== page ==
Wal-Mart support of gay rights turns on business
By Nathan Layne
CHICAGO (Reuters) - The chief executive of Wal-Mart Stores Inc has emerged as an unlikely voice for gay rights after the Arkansas governor heeded his call on Wednesday to reject a much-criticized bill.
But the decision by Doug McMillon to speak out against the "religious freedom" bill reflects more than a decade of evolving policy by the retailer on the issue of gay and lesbian rights, and follows a pattern of taking stands on some social issues when it makes business sense to do so.
"Every day, in our stores, we see firsthand the benefits diversity and inclusion have on our associates, customers and communities we serve," McMillon said in a statement on Tuesday asking for a veto of the bill. That was seen as a major factor behind the governor's decision on Wednesday to ask lawmakers in Wal-Mart's home state for revisions.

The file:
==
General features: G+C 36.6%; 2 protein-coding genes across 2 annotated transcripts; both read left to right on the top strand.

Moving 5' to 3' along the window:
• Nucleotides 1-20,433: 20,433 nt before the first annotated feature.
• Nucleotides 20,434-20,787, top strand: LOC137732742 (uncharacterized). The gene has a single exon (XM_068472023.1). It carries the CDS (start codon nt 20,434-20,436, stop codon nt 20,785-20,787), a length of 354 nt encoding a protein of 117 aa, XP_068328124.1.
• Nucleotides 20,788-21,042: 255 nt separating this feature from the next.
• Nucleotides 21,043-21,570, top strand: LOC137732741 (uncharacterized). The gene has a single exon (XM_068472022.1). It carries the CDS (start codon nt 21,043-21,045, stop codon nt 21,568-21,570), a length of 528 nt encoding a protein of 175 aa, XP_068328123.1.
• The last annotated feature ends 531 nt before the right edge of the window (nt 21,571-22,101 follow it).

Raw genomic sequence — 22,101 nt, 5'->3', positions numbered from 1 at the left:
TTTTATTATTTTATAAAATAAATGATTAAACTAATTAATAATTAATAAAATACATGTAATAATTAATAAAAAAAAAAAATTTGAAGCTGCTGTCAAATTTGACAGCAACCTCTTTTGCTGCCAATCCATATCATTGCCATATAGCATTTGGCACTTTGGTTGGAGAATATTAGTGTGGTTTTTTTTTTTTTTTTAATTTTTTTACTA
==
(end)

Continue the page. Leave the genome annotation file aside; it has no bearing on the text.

Wal-Mart's action comes against the backdrop of other major companies taking stands on developing political and social issues, with mixed results.
General Electric Co CEO Jeff Immelt on Wednesday joined a growing chorus of executives expressing concerns about a similar bill seen as possibly discriminatory against gays in Indiana.
Starbucks Corp canceled a program in which baristas were invited to engage customers on conversations about race, making it a cautionary tale for companies looking to wade into potentially controversial issues.
Wal-Mart has been careful in how it tackles issues in the public domain and retains a reputation for conservatism that traces to its origins in a small Arkansas town.
For years it has resisted calls by labor groups to pay a "living wage" and its move in February to increase pay to at least $9 an hour was viewed by many analysts as driven by competition for workers in a tight labor market as much as social concerns. Advocates of the "living wage" want $15 per hour. Continued...